“God, no.” Tat answered. “I’d have headed south before I’d do that again. But instead I hooked up with Macon’s, the auto parts warehouse. I spend my nights there.”

“You’re a night watchman? Is that it?”

Tat was looking a bit embarrassed as he explained. “Hey, what can I say. It’s a job. I get a cot to sleep on in the office, and two meals a day at the McDonald’s down the street. It’s not much, just warm and dry. But on the other hand, it’s pretty easy. Basically, what I do is take care of Oscar. That’s it.”

“Oscar? Who’s Oscar?”

“Oscar is the meanest looking Rottweiler you’ve ever seen. He’s a real piece of work. Pure black, except for his big white teeth. He roams loose in the warehouse at night. I guarantee you, when he raises a fuss out there it’s enough to make the hair stand up on the back of your neck.

"Anyway, when that happens it wakes me up. At that point my job is to check things out, to see if someone is trying to break in. If that happens, I call the law.”

“How many times have you had to do that?”

“Never.” Tat leaned back as another beer was set before him. “Except for some cat that sometimes wanders into the warehouse I’ve never actually heard Oscar do his thing. When he starts barking the way he does, and growls his real-deep growl, it sounds like he’s looking for blood. When he goes off like that who would be dumb enough to stick around?”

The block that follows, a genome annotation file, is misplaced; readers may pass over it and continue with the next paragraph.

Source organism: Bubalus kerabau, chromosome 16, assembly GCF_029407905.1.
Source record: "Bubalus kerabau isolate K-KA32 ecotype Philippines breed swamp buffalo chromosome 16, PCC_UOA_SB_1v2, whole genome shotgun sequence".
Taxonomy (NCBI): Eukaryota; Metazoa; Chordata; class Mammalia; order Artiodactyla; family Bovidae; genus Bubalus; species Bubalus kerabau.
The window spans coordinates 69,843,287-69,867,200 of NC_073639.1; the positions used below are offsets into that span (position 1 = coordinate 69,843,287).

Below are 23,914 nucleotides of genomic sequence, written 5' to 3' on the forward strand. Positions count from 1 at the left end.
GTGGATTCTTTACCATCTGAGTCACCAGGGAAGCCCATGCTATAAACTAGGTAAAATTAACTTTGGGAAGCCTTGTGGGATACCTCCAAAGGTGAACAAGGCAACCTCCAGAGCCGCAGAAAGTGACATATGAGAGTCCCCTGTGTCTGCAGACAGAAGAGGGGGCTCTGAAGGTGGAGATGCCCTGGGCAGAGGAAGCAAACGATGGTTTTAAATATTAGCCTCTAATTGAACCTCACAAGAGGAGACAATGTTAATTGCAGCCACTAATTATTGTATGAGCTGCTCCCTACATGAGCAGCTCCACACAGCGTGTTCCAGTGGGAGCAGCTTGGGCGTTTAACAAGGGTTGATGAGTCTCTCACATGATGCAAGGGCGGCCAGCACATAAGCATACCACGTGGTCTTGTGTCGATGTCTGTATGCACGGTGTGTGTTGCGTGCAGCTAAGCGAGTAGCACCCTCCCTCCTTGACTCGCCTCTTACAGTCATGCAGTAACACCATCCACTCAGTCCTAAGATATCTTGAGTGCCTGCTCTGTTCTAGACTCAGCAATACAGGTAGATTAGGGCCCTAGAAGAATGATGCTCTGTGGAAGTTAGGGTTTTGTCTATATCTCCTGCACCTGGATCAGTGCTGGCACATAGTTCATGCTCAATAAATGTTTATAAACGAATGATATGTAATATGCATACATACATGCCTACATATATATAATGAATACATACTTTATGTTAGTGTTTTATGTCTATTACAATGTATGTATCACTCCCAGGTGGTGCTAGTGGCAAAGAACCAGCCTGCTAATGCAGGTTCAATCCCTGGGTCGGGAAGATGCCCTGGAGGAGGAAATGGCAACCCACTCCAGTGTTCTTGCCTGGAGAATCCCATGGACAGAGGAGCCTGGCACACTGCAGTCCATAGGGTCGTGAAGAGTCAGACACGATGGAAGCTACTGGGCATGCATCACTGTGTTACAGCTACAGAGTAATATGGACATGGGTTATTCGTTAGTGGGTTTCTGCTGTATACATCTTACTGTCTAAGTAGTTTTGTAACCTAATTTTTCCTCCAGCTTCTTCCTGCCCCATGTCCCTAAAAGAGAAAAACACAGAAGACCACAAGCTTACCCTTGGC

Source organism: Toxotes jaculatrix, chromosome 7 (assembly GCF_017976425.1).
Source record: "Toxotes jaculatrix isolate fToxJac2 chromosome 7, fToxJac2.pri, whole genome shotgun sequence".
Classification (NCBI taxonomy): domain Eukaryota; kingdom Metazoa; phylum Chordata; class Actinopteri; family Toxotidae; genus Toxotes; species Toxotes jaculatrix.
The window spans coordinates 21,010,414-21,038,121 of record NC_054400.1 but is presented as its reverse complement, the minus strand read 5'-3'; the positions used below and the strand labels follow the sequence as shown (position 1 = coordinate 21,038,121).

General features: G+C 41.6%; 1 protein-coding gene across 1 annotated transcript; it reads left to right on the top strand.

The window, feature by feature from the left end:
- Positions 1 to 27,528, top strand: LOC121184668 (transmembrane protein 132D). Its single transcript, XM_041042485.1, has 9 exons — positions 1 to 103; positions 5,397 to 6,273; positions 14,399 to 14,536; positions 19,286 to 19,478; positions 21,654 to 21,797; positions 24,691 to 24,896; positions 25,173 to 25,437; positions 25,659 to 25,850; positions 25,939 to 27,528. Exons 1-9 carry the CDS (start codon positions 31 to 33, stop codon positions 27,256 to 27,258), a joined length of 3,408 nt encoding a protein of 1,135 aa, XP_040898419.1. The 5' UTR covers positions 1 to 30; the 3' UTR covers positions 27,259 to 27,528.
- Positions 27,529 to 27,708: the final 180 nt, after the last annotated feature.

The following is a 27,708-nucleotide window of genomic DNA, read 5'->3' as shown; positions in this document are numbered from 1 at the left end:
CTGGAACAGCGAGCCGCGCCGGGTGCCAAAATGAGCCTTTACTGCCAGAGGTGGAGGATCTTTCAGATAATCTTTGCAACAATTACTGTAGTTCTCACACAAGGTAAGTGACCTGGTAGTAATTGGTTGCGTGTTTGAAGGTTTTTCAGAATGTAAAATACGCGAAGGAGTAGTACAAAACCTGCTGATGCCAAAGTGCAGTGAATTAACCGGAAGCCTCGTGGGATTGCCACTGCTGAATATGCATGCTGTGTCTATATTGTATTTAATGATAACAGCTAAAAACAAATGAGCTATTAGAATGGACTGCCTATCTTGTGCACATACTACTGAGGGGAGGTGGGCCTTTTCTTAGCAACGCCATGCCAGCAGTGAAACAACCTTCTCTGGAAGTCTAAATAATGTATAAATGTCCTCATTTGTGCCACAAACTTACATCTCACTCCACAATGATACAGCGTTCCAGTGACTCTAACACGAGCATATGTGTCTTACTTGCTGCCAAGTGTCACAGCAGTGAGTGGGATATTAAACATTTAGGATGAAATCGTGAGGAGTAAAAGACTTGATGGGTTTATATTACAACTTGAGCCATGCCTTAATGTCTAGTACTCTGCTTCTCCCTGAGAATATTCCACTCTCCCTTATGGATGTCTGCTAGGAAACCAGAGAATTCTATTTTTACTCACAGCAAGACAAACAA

“So how can you be sure he’s not looking for your blood?”

Kevin Tatum’s grin had grown wider. He could relate to Lane’s question. It was, in fact, the first thing he asked about when Tony Macon explained the ‘night job’ he was offering. It was Tony’s surprising answer, or more precisely Tony’s startling demonstration, that had convinced Tat.

Tony had been holding the intimidating animal by its collar as he led Tat out to the warehouse. There, from the shelf of a nondescript workbench he took down a large paper sack. A second later that vicious-looking ‘man-eater’ had dissolved into a bouncing, tail-wagging frenzy. He knew exactly what Tony was retrieving, and he wanted it for himself. 

Dipping his hands into the sack, Tony withdrew a handful of dark-brown pellets. The sight of it was enough to reenergize the already frantic animal. By then there was literally no holding him back.